About Alcohol - This is a fuel that many racers have some experience with. 100% alcohol used to be permitted in some forms of dirt track racing and is still employed by many go cart racers. It's use was abolished in many forms of racing because it's flames are virtually invisible. This very dangerous quality makes for obvious safety problems.
    Inside the engine, 100% alcohol burns very clean and yields very low operating temperatures. Unfortunately it's low specific gravity means that the jetting in the carburetors had to be doubled. Jetting was very difficult because so few carbs could pass fuel at double the rate in all circuit ranges. The final death blow for alcohol use in most forms of racing was that burning twice as much fuel means that you can't cover much distance on a tank of gas. It is strictly a "short event" fuel.
    To further complicate alcohol's jetting problems, the clean burning alcohol produces very little, if any, plug coloring. At Group K, we have never been big fans of fine tuning carburetion by "reading" spark plugs. The clean burning oxygenating chemicals in modern gasoline's provide even less plug coloring than earlier fuels. We believe that this makes "reading plugs" even less accurate and less meaningful than it ever has been.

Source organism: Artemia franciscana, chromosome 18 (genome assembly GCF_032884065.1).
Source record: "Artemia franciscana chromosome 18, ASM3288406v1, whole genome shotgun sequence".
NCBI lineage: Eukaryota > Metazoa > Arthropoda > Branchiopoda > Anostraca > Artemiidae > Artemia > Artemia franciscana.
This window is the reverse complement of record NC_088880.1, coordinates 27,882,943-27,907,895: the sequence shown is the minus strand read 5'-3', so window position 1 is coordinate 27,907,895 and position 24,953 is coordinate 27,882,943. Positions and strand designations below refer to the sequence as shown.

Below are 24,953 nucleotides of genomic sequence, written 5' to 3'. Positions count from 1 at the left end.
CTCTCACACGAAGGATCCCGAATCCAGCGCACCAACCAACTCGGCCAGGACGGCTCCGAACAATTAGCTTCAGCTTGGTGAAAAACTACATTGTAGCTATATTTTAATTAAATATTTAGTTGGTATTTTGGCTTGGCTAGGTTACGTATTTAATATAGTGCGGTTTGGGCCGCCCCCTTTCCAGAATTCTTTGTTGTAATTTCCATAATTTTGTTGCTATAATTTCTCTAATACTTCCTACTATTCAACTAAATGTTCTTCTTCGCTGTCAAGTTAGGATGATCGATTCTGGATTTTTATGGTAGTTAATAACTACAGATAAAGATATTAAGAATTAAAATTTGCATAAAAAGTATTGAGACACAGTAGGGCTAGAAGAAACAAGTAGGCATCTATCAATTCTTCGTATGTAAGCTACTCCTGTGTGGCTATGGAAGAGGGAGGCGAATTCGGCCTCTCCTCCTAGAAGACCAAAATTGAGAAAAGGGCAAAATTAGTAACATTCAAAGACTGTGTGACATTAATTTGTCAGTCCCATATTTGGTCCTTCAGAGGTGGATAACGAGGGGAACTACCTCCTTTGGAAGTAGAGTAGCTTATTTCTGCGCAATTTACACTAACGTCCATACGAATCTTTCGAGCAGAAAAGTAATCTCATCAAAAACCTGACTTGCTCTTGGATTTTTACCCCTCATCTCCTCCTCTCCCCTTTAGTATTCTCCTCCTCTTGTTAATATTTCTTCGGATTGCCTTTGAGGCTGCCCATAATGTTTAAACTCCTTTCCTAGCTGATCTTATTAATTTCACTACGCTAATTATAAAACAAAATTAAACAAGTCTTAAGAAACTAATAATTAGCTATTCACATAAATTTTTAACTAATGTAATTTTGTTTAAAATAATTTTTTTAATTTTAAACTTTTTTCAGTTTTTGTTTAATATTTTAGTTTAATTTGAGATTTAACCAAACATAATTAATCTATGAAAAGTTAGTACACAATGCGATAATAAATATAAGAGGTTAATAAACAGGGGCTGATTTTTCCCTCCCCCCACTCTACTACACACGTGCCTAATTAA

Variations - In automobiles (and pwc's) a 10% content of alcohol is definitely enough to make the carburetion noticeably leaner. Correcting for this lean condition is not difficult. However there are fuel refineries across the country that will occasionally blend in bigger percentages of the inexpensive and very plentiful alcohol. It is said that some of these blends can contain as much as 15 to 20% alcohol. Is this legal?...probably not. However in a world of discount gas stations located in outlying areas, a don't ask don't tell policy is in place when the price is right. If an unknowing motorist buys a load of 15% - 20% alcohol fuel, his car starts a little harder and runs a little lazier. This same load of fuel, in a high output modified pwc, can cause a lean condition with more serious results. How can you know the true content?...you can't. This underlines the need to buy fuel for your high performance pwc at a name brand retailer, or a station that you are familiar with.
    Another complication of alcohol is the high solvency. That is, it has a lesser lubricicity than the fuel it is being blended with. This higher solvency literally washes internal engine surfaces that require a presence of lubrication. In 100% alcohol race engines, this solvency is so profound that mixes between 15:1 and 20: 1 are commonly used to provide ample lubrication for high rpms (our old alcohol half milers ran on 12:1 Klotz...they loved it). Most stock oil injection systems yield a 40:1 - 50:1 equivalent mix at full throttle. For normal use in a stock boat, this is probably okay. However, at Group K, we believe that this is questionably enough oil for extended high rpm use...particularly if 15% + blends of alcohol may be at hand. In the case of a highly tuned pwc running on oxygenated pump gas, fuel/oil mixes between 40:1 and 32:1 should be used. If your oil injection cannot deliver that, the rest should be added to the fuel.